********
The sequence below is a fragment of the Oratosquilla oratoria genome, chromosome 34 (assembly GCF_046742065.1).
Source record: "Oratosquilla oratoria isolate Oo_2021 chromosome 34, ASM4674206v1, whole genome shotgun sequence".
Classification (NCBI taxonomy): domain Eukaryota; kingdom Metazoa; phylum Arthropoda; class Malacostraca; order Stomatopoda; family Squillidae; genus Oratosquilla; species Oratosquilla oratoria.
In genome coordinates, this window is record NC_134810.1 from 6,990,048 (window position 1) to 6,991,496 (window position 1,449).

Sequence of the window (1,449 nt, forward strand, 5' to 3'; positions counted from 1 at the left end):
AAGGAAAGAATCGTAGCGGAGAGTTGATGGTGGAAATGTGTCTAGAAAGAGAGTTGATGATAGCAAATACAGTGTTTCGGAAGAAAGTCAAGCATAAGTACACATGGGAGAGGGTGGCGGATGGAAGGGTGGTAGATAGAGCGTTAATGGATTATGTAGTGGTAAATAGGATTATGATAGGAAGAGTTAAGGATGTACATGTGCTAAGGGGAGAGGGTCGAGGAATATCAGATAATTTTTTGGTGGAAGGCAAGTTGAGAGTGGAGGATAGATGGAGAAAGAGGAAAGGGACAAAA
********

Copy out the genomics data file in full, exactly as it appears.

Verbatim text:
The sequence below is a fragment of the Oratosquilla oratoria genome, chromosome 34 (assembly GCF_046742065.1).
Source record: "Oratosquilla oratoria isolate Oo_2021 chromosome 34, ASM4674206v1, whole genome shotgun sequence".
Classification (NCBI taxonomy): domain Eukaryota; kingdom Metazoa; phylum Arthropoda; class Malacostraca; order Stomatopoda; family Squillidae; genus Oratosquilla; species Oratosquilla oratoria.
In genome coordinates, this window is record NC_134810.1 from 6,990,048 (window position 1) to 6,991,496 (window position 1,449).

Sequence of the window (1,449 nt, forward strand, 5' to 3'; positions counted from 1 at the left end):
AAGGAAAGAATCGTAGCGGAGAGTTGATGGTGGAAATGTGTCTAGAAAGAGAGTTGATGATAGCAAATACAGTGTTTCGGAAGAAAGTCAAGCATAAGTACACATGGGAGAGGGTGGCGGATGGAAGGGTGGTAGATAGAGCGTTAATGGATTATGTAGTGGTAAATAGGATTATGATAGGAAGAGTTAAGGATGTACATGTGCTAAGGGGAGAGGGTCGAGGAATATCAGATAATTTTTTGGTGGAAGGCAAGTTGAGAGTGGAGGATAGATGGAGAAAGAGGAAAGGGACAAAA